British soldiers have helped to relocate critically-endangered black rhinos as part of efforts to protect the animals against poaching.
Troops from the 2nd Battalion Royal Gurkha Rifles have recently come back from a three-month counter-poaching deployment in Malawi, southeastern Africa.
Based in Liwonde National Park, near the border with Mozambique, they worked in conjunction with African Parks, a conservation organisation.
They trained current and new rangers in a bid to crack down on the illegal trade by improving the effectiveness of patrols.
While they were there, the soldiers helped with one of the biggest international rhino translocations so far, offloading the 1.4-tonne animals which had been transported by air and road from KwaZulu-Natal in South Africa.
The mission saw 17 black rhinos moved from South Africa to Malawi, according to African Parks.
There are around 5,500 black rhinos in the wild today.
Major Jez England, officer commanding British Army Counter-Poaching Team in Liwonde, described the operation as “hugely successful”.
He added: “Not only do we share skills with the rangers, improving their efficiency and ability to patrol larger areas, but it also provides a unique opportunity for our soldiers to train in a challenging environment.
“Helping with the rhino move was a fitting end to our time in Malawi, getting up close to the animals we are here to help protect was an experience the soldiers won’t forget.”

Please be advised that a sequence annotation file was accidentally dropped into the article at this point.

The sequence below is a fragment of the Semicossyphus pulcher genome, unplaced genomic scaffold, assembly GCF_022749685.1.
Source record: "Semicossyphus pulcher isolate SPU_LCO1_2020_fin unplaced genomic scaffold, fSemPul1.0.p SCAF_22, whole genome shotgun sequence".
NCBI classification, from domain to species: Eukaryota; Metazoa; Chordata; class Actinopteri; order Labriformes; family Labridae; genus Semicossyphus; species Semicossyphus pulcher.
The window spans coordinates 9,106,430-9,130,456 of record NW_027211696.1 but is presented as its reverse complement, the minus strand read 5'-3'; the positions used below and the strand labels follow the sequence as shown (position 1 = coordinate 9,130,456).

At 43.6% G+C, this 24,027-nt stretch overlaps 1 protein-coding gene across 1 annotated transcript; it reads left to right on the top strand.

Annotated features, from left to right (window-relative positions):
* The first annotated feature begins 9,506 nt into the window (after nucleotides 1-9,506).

The army has helped train 200 rangers in Malawi – and no high-value species have been poached in Liwonde since 2017.
Malawi’s Department of National Parks and Wildlife Ezemvelo KZN Wildlife also worked on the project.
It will help boost the rhino population in the region and help preserve the critically endangered species for the next generation.
The 17 rhinos have been monitored intensely since their release, as they settle in to their new environment.
Defence Secretary Ben Wallace said the illegal wildlife trade is the fourth largest transnational crime behind drugs, arms and human trafficking and can have hugely destabilising consequences.
He added: “With this deployment, our armed forces have once again demonstrated their versatility and value by contributing to the conservation work taking place in Malawi.
“Working with local communities, host governments and wildlife groups is key to our approach, we want to see sustainable, community-led solutions that help promote security and stability for both the people and wildlife of Africa.”
The UK government has committed more than £36m to tackle the illegal wildlife trade between 2014 and 2021, with the counter-poaching ranger partnering programme funded by the Department for Environment, Food and Rural Affairs.